A Dubailand contractor is mulling legal action against the resort’s developer in a bid to recoup some AED12.4m ($3m) in losses he claims to have incurred after power delays to the project.
Triveni Builders and Promoters, the firm behind the La Fontana di Trevi project in the AED20bn Arjun development, said a row over the site’s electricity connection had pushed back handover of the property and forced the company to breach its contract with investors.
“We are thinking about arbitration, but we have not started yet. We are negotiating with [developer Dubai Properties Group] for at least part of our losses,” said CEO Ashok Galgotia.
Triveni began work on the AED80m residential development in 2008, but construction stalled after a planned electrical substation on the site was never built, leaving it without power.
The company was eventually forced to spend some AED500,000 to run a 5km cable from the development to connect to a Dubai Electricity and Water substation in nearby DuBiotech.
“The authorities were supposed to set up the power station, not us,” said Galgotia. “The total amount we are telling them we lost is AED12.41m. It is for slowdown of the contractor, additional costs of running a copper cable from the DuBiotech power station to our building and obviously we have lost rental income for almost 17 months.”
A spokesperson for Dubai Properties Group, the master developer behind Dubailand, did not respond to emails seeking comment.
Triveni is also facing legal action from its own investors, who saw the handover date for their properties pushed back as the developer struggled to connect power to the building.
Utility delays in Dubai are increasingly slowing the release of completed buildings to market, real estate analysts said this week, with some properties standing empty for more than a year while waiting for water, electricity and sewage to be connected.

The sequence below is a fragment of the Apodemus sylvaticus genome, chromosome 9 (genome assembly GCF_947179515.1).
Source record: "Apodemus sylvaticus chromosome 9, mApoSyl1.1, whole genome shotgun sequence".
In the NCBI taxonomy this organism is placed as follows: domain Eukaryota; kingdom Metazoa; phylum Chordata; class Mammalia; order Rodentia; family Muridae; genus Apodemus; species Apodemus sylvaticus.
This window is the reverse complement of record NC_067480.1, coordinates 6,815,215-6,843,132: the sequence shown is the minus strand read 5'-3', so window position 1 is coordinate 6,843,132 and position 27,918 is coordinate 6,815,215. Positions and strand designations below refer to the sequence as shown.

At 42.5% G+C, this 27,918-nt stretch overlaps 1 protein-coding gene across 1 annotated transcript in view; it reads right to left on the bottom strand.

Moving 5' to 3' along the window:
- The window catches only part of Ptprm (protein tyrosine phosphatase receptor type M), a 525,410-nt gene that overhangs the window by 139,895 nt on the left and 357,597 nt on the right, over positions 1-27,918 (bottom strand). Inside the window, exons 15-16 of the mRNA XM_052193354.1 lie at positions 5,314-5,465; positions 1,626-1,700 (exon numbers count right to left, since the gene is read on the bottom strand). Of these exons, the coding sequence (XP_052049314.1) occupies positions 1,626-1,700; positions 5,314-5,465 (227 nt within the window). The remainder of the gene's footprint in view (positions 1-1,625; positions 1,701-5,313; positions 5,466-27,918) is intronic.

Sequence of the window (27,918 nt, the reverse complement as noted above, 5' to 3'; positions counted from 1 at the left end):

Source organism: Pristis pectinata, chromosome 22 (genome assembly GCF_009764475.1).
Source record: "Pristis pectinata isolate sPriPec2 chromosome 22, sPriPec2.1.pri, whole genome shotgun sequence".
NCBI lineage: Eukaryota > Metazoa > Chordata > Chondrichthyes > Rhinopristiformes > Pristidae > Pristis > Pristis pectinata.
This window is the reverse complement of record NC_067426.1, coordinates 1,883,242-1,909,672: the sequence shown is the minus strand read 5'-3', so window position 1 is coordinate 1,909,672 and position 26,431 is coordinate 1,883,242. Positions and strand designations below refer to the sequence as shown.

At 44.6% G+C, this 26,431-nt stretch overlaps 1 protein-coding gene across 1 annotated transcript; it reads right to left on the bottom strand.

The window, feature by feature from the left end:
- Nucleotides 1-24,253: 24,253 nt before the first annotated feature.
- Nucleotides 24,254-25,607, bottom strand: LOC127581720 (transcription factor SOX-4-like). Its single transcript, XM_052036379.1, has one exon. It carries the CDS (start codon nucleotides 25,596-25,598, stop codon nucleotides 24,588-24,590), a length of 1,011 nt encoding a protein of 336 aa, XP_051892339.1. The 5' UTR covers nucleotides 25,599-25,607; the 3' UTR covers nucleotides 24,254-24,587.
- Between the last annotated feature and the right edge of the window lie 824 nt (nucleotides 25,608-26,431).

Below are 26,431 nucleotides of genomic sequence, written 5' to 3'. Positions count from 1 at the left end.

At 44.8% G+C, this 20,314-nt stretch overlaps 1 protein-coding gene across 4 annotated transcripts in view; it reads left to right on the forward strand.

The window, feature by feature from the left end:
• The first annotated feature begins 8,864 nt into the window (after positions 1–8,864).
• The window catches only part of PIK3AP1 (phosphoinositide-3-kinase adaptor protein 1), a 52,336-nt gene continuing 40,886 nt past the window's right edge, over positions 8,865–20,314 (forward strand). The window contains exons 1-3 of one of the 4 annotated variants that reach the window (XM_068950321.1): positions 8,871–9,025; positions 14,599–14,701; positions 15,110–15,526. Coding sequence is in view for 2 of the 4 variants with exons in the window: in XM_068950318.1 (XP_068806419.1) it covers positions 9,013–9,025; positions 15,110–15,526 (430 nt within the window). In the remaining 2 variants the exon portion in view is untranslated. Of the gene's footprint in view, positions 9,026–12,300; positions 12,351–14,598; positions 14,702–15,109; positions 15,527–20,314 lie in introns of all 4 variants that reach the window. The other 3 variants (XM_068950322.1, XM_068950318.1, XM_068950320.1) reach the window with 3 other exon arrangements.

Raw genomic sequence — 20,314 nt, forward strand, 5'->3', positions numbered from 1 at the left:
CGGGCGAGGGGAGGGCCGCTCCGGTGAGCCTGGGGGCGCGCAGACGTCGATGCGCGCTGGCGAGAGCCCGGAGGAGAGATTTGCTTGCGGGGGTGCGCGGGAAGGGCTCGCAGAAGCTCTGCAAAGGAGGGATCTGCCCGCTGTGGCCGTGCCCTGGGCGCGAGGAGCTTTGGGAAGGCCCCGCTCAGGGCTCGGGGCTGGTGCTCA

Many investors have struggled to identify who is to blame for the delay, with developers and utility companies both accusing the other of failing to keep to schedule, said Matt Green, head of research at property consultancy CBRE.
“There appears to be slandering on both sides but without any evidence to say who is in the right and who is in the wrong,” he said. “It could be that the developer is using that as an excuse not to hand over the units, especially if they’re lacking the final funds to get their property to the completion stage, or if they have to make payments to lenders upon completion.”
Galgotia said DEWA informed them in 2008 it could not supply power to Arjan until at least 2018, while nearby DuBiotech was scheduled to get power that year. In response, Mizin – a subsidiary of DPG’s Tatweer – said it would complete the power station, Galgotia said.
“[Mizin] had already showed us an agreement between them and DEWA… [But] they are saying it is the relevant authority who is supposed to supply the power, so we are all confused at the moment. We are trying to find out who will compensate us,” he said.
In addition to clarification as to who is responsible for the delay, Galgotia said the legal costs involved are a major concern.
“Arbitration is very expensive. We could end up spending a million [dirhams] in terms of arbitrator’s fees,” he said. “We don’t have that kind of money as we put all our money into the building itself. That is our issue at the moment.”